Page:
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The year always begins with a plethora of predictions for the months ahead. We parse some of the most intriguing propositions.

出自 Mark Tungate , Adforum

 

The other day my son and I watched 2012, an entertainingly bad disaster movie based on a Mayan prophecy that the world would end that year. Love the Mayans, but they got it totally wrong. Or more likely, we didn't grasp what they were trying to tell us. Prediction is a tricky business.

Nonetheless, this year’s predictions are bubbling to the surface and, as usual, we feel it’s our duty to share some of them with you. First of all, it’s worth remembering a line from this next ad: “The future is a work in progress.”

 

 

So what will 2024 hold? One thing we know is that it’s an election year. Not just in the US, but all over: The New York Times pointed out that around half the global population will vote this year, with at least 83 elections embracing Europe, Pakistan, Indonesia, India, Mexico and South Africa – not to mention Russia and Ukraine, among others.

So we can expect the news media to go into overdrive, with a potential return of the “Trump bump” for subscriptions in the US.

2024 is also an Olympic year, with the corresponding ad spend and sponsorship spike. We got a taste of what the Olympic Games in Paris will look like back in 2017, during the bid.

 

 

VML Commerce shared its 2024 predictions as early as December last year. The rise of AI was naturally prominent. One unexpected idea, though, was that AI might be able to help brands respect their diversity, equity and inclusion needs. In VML’s report, Leon Suchocki, Head of Brand Guardian, suggests: “We will increasingly see curative AI used to ensure content is compliant with a brand’s accessibility guidelines, rather than having humans pore over every asset, current and past.”

This is also set to be the year in which third-party cookies are phased out, leaving advertisers casting around for a new way of tracking our online habits. AI could help here, too, according to Paul Verna of Insider Intelligence, who suggests it may be able “to recognize customers based on things like cadence in their word choice.” 

Take a snack break here with an amusing campaign that used the dislike of cookies to sell real cookies (of course).

 

 

Meanwhile, Kantar Media emphasizes the need for brands to align with customers’ culture – not only in terms of slang, fashion and music, but attitudes to big issues like the environment. “Globally, 80% (of consumers) say they ‘make an effort’ to buy from companies that support causes important to them.” 

Not only that, but the powerful voices of social media creators mean brands risk losing control of their messaging. “Social media creates a global stage and democratises opinions,” alerts Kantar. As a result, more brands will team up with social media creators this year. “Globally…59% say they will increase spend on influencers in 2024.”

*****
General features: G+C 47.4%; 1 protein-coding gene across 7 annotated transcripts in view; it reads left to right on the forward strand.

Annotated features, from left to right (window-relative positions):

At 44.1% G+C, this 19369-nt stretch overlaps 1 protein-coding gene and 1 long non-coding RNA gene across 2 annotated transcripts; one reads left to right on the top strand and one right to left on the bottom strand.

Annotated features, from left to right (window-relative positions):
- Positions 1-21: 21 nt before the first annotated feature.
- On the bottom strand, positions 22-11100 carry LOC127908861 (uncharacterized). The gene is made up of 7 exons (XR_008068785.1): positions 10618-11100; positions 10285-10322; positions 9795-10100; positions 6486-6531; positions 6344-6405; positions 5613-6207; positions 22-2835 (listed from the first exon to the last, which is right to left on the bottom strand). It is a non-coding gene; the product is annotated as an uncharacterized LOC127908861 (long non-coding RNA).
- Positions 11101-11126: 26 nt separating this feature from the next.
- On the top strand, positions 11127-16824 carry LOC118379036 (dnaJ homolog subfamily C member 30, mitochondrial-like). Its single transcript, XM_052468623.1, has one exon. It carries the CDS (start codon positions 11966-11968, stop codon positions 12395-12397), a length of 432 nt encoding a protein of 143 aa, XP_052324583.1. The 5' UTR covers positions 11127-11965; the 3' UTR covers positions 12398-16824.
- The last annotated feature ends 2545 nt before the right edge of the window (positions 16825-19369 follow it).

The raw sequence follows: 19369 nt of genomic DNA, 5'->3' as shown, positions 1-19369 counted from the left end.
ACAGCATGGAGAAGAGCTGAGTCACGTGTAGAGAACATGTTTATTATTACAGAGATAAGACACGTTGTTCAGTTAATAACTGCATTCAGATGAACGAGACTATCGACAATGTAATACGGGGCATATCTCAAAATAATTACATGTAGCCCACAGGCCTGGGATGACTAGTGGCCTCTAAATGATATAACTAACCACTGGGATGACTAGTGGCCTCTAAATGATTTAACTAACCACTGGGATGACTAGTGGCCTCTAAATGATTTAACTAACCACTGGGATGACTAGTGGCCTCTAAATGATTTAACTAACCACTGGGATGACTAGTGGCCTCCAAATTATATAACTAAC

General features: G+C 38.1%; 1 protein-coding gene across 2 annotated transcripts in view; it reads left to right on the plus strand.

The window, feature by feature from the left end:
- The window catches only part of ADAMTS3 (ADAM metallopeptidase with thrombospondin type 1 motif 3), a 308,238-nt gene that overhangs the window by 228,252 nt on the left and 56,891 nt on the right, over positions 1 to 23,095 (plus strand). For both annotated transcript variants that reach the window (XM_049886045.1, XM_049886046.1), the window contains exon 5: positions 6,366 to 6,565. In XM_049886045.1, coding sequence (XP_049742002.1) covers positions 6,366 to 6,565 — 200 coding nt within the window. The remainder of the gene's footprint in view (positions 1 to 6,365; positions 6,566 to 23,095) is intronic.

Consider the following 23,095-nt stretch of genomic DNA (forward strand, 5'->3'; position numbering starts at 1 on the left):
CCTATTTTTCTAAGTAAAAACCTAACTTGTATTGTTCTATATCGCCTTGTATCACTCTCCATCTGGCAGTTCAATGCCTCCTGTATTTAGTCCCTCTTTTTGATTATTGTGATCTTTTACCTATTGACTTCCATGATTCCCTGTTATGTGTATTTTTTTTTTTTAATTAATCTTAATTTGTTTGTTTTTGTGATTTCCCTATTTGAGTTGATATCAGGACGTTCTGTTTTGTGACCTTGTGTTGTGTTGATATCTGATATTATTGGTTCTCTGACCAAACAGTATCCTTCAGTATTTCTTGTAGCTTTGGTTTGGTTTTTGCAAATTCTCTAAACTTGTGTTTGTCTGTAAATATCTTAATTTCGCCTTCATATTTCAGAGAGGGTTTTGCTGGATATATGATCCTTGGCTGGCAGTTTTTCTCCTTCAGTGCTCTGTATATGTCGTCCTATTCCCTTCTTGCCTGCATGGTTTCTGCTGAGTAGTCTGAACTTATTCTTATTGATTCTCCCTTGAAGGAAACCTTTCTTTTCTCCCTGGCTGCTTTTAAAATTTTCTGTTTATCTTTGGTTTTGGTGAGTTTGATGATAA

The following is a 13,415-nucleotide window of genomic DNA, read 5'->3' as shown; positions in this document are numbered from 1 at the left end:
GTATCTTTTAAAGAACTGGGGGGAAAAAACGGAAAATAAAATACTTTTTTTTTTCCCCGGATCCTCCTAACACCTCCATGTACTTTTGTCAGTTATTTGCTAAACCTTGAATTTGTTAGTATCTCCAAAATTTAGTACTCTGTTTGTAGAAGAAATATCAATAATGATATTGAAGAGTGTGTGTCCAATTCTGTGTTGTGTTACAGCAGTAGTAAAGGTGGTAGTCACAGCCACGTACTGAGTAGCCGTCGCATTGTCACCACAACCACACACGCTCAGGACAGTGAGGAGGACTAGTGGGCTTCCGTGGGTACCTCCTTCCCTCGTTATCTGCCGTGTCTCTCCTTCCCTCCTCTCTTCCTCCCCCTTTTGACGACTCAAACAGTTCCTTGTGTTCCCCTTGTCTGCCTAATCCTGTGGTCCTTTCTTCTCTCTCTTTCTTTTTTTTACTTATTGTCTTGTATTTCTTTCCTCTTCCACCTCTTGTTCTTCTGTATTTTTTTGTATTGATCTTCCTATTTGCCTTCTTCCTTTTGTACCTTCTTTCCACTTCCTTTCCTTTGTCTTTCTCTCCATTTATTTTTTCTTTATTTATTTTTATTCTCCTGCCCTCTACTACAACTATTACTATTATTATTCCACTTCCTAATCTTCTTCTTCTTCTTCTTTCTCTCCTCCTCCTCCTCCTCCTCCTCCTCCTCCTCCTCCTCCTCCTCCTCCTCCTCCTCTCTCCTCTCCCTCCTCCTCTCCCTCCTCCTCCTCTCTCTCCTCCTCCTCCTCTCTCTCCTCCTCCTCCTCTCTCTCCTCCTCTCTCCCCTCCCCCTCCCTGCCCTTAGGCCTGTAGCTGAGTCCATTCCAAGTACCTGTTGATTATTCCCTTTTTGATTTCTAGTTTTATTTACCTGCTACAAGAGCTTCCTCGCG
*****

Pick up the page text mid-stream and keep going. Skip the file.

The earliest members of Generation Alpha (born 2010 onwards) are entering their teen phase, making them newly-minted consumers. But while brands will always target the young, 2024 could be the year when age-ism becomes the next big issue on the diversity front. Here’s a spot from Mexico that’s ahead of the curve.

 

 

HR technology platform The Achievers confirms that “ageism is once again coming to the forefront for 2024.” It adds: “Seasoned employees often bring a lot to the table.”

And to the bottom line, too. Consumer insights company GWI warns that boomers are getting busier on social media – and they’re spending. In fact, there’s been a 57% rise in boomers using TikTok over the past three years, “and they’re more likely to have bought a product or service online in the last week than Gen Z.” In short: “Boomers represent a lucrative and increasingly accessible market, as well as an untapped opportunity for many brands.”

Download the full “joining the dots” report here

Talking of shopping, a neat neologism for 2024 is “Metail…the rise of a more independent and empowered shopper.” Mentioned by Andrea Ellens of Trade Intelligence in South Africa, it refers to the ways consumers are informing themselves via technology and social media, as well as their diminishing fidelity to brands.

This may have a wellspring in Covid, says Ellens, when shoppers found their regular brands weren’t available and became more flexible. “One of the great impacts of the rise of Metail is the growing prominence of private brands,” she adds. “Shoppers are beginning to realise that choosing private brands no longer means sacrificing quality for value.”

See the full article here.

You’re likely to come across more trend reports in the days to come. Some of them may even be accurate. Unfortunately, none of us have a time machine. Except the kid in this heart-warming film from Publicis in Uruguay. Stay with it until the twist at the end!